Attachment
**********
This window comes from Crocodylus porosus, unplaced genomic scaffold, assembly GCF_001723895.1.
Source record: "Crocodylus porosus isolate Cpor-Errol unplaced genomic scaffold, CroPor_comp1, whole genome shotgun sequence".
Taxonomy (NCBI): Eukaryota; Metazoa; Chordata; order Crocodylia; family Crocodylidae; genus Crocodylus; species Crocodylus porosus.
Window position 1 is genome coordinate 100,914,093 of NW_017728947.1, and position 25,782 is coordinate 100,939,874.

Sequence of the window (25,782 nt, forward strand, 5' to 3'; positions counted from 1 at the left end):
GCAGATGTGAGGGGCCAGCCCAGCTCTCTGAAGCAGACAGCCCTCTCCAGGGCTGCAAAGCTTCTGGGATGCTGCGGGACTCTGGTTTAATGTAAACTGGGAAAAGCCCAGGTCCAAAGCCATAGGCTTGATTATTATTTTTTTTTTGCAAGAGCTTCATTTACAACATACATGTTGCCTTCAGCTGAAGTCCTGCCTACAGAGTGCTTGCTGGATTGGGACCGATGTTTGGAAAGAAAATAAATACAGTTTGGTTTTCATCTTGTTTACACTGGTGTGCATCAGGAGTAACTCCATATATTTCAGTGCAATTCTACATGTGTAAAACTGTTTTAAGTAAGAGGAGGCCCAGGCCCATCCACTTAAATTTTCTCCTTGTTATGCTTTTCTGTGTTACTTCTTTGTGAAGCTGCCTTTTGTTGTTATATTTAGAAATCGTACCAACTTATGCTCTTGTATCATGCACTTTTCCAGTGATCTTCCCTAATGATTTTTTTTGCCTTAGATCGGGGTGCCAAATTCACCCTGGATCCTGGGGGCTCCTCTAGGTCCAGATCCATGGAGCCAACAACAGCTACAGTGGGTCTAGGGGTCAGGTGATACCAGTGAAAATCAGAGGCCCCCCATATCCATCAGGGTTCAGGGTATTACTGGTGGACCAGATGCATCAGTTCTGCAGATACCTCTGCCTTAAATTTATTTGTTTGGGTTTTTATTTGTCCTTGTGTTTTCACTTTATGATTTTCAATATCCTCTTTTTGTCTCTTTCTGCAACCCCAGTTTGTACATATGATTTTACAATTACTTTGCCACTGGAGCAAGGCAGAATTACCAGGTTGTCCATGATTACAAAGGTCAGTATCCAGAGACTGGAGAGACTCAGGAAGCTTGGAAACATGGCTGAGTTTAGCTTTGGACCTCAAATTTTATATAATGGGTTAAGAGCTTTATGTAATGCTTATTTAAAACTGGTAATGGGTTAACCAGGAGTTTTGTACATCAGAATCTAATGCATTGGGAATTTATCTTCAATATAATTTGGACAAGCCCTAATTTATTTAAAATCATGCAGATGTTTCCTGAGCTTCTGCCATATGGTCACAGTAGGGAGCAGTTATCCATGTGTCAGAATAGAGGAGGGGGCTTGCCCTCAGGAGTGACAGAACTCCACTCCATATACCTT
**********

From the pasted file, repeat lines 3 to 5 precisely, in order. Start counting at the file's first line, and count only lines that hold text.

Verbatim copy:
Taxonomy (NCBI): Eukaryota; Metazoa; Chordata; order Crocodylia; family Crocodylidae; genus Crocodylus; species Crocodylus porosus.
Window position 1 is genome coordinate 100,914,093 of NW_017728947.1, and position 25,782 is coordinate 100,939,874.

Sequence of the window (25,782 nt, forward strand, 5' to 3'; positions counted from 1 at the left end):